4. The catheter as recited in claim 1 further comprising said radioactive source employing material that emits radiation from a radioisotope.
5. The catheter as recited in claim 4 further comprising said radioisotope is located within a structural material of said expansion member.
6. The catheter as recited in claim 4 further comprising said radioisotope being incorporated into the structural material of said expansion member.
7. The catheter as recited in claim 4 further comprising said radioisotope is fixed to a surface of said expansion member.
8. The catheter as recited in claim 4 further comprising said radioisotope is alloyed into a structural material of at least one band surrounding an inner tubular member on distal end of said catheter.
9. The catheter as recited in claim 4 further comprising said radioisotope is alloyed into the material comprising an inner tubular member of said catheter.
10. The catheter as recited in claim 4 further comprising said radioisotope is alloyed into a structural material used to fabricate at least one flexible elongate element of the expansion member.
11. The catheter as recited in claim 4 further comprising said radioisotope is either a solid, liquid or gaseous material contained within a lumen of at least one flexible elongate element of the expansion member.
12. The catheter as recited in claim 4 further comprising said radioisotope is a coating affixed to at least a portion of the outer surface of at least one flexible elongate element of the expansion member.
13. The catheter as recited in claim 1 further comprising said radioactive source consists of a non-radioactive material that is activated to become radioactive.
14. The catheter as recited in claim 1 further comprising said radioactive source is a beta particle emitting radioisotope.
15. The catheter as recited in claim 1 further comprising said radioactive source is a gamma emitting radioisotope.
16. The catheter as recited in claim 1 further comprising said radioactive source is an alpha emitting radioisotope.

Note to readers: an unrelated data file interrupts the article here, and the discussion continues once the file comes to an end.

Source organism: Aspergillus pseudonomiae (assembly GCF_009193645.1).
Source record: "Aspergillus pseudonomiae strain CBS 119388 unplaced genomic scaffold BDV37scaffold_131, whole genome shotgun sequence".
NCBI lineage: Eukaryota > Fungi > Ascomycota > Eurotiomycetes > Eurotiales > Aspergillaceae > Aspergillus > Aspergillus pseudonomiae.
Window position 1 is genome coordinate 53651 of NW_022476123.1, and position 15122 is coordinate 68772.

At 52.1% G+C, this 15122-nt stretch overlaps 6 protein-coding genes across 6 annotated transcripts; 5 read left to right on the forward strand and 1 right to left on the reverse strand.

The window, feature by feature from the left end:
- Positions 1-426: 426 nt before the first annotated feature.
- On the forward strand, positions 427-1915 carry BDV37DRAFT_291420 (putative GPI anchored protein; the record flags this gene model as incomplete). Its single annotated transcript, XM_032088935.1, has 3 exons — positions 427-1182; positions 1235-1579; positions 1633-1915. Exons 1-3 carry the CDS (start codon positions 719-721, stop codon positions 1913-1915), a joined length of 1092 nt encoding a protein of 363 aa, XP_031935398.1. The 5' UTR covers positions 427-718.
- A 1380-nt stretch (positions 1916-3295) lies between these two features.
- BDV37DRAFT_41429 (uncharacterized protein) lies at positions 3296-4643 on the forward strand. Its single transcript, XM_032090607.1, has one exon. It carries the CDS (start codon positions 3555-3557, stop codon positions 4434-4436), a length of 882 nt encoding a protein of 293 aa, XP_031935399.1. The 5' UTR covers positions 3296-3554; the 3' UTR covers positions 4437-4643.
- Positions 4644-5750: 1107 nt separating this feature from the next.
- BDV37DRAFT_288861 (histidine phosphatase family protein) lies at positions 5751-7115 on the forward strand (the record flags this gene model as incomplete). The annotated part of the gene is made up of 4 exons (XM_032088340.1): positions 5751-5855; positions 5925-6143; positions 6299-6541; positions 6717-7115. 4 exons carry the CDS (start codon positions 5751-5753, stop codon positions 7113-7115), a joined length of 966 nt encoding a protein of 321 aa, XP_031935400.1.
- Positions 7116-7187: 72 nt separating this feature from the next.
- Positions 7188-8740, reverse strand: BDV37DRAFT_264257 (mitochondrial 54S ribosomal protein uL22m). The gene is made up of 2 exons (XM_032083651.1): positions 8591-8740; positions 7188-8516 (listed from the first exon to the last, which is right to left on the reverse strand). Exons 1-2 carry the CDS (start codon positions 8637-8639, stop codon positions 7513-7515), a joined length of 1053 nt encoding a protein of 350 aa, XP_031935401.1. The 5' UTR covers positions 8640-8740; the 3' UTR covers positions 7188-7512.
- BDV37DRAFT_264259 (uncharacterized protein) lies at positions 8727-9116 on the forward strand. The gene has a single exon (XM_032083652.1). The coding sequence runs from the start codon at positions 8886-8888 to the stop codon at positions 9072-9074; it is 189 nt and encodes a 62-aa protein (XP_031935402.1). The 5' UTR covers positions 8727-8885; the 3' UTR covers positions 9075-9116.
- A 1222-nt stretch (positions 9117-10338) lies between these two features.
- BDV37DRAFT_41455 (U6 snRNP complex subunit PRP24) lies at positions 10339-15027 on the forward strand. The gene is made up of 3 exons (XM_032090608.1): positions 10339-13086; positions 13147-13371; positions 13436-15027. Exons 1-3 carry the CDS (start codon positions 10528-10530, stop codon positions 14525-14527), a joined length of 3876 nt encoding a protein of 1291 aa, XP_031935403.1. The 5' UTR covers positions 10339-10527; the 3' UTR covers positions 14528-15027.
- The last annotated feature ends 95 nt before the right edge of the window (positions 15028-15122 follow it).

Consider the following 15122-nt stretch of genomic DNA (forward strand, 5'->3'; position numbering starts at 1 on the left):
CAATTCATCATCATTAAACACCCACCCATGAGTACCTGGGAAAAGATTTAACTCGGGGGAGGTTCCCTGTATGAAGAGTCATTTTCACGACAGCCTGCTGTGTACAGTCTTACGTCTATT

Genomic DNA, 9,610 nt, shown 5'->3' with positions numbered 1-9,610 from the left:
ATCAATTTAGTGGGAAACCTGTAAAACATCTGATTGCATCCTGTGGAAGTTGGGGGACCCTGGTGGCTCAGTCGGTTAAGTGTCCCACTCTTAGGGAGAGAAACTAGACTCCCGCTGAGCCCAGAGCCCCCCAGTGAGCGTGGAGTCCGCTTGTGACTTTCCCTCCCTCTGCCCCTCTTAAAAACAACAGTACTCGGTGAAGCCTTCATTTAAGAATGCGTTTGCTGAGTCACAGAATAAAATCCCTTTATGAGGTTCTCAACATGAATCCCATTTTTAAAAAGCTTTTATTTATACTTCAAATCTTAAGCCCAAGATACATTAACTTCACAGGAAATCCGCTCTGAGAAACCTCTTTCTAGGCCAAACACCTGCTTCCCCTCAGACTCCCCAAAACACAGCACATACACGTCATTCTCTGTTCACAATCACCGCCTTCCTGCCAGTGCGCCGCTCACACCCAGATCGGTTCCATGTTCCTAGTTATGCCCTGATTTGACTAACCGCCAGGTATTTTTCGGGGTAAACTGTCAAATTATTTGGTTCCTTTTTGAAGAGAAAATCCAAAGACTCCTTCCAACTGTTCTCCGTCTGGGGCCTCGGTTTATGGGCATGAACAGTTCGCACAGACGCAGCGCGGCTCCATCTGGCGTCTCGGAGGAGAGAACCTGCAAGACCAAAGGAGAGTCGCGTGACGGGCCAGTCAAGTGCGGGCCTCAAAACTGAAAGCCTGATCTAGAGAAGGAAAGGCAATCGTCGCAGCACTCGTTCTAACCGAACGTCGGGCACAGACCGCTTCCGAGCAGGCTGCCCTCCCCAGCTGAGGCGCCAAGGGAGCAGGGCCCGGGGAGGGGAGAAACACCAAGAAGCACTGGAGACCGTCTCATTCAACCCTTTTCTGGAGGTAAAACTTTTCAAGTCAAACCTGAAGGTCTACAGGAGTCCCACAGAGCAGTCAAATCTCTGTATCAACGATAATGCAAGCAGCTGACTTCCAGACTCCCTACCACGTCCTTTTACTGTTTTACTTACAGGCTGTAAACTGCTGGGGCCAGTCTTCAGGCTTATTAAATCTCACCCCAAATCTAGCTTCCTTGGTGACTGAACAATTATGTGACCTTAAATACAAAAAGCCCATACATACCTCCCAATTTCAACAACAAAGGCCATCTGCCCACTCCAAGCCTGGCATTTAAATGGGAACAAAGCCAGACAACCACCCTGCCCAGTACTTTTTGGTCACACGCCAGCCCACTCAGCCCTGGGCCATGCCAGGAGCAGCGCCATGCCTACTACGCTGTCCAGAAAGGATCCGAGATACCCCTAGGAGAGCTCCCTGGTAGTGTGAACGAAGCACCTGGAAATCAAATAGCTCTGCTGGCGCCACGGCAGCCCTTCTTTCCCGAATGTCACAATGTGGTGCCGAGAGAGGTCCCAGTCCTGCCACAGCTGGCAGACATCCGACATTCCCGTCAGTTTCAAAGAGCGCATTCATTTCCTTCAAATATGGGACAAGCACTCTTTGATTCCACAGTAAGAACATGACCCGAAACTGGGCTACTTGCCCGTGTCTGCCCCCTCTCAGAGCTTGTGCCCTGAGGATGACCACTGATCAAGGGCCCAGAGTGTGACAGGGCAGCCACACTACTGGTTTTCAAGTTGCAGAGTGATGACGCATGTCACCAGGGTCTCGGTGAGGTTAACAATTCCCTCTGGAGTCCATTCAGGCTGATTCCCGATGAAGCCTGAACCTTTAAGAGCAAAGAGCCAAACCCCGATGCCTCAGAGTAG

17. The catheter as recited in claim 1 further comprising said radioactive source as having any combination of alpha, beta or gamma emitting radioisotope.
18. The catheter as recited in claim 1 further comprising said radioactive source having a half-life of less than 100 days.
19. The catheter as recited in claim 1 further comprising said radioactive source being substantially centered within a vessel segment to uniformly expose said segment with radiation.
20. A mechanical dilatation and irradiation catheter comprising:
said catheter having a distal end and a proximal end, said catheter having an inner member and an outer member;
an expandable mesh positioned on said distal end adapted to dilate an obstruction in a vessel, said mesh having a first contracted diameter and a second expanded diameter, said second expanded diameter being larger than said first contracted diameter;
said mechanical dilatation and irradiation catheter being adapted to dilate said obstruction and expose said obstruction to radiation;
said expandable mesh adapted to allow blood perfusion while said mesh is in said second expanded diameter; and
said mechanical dilatation and irradiation catheter having a radioactive source located at said distal end.
21. The catheter as recited in claim 20 further comprising said radioactive source employing material that emits radiation from a radioisotope.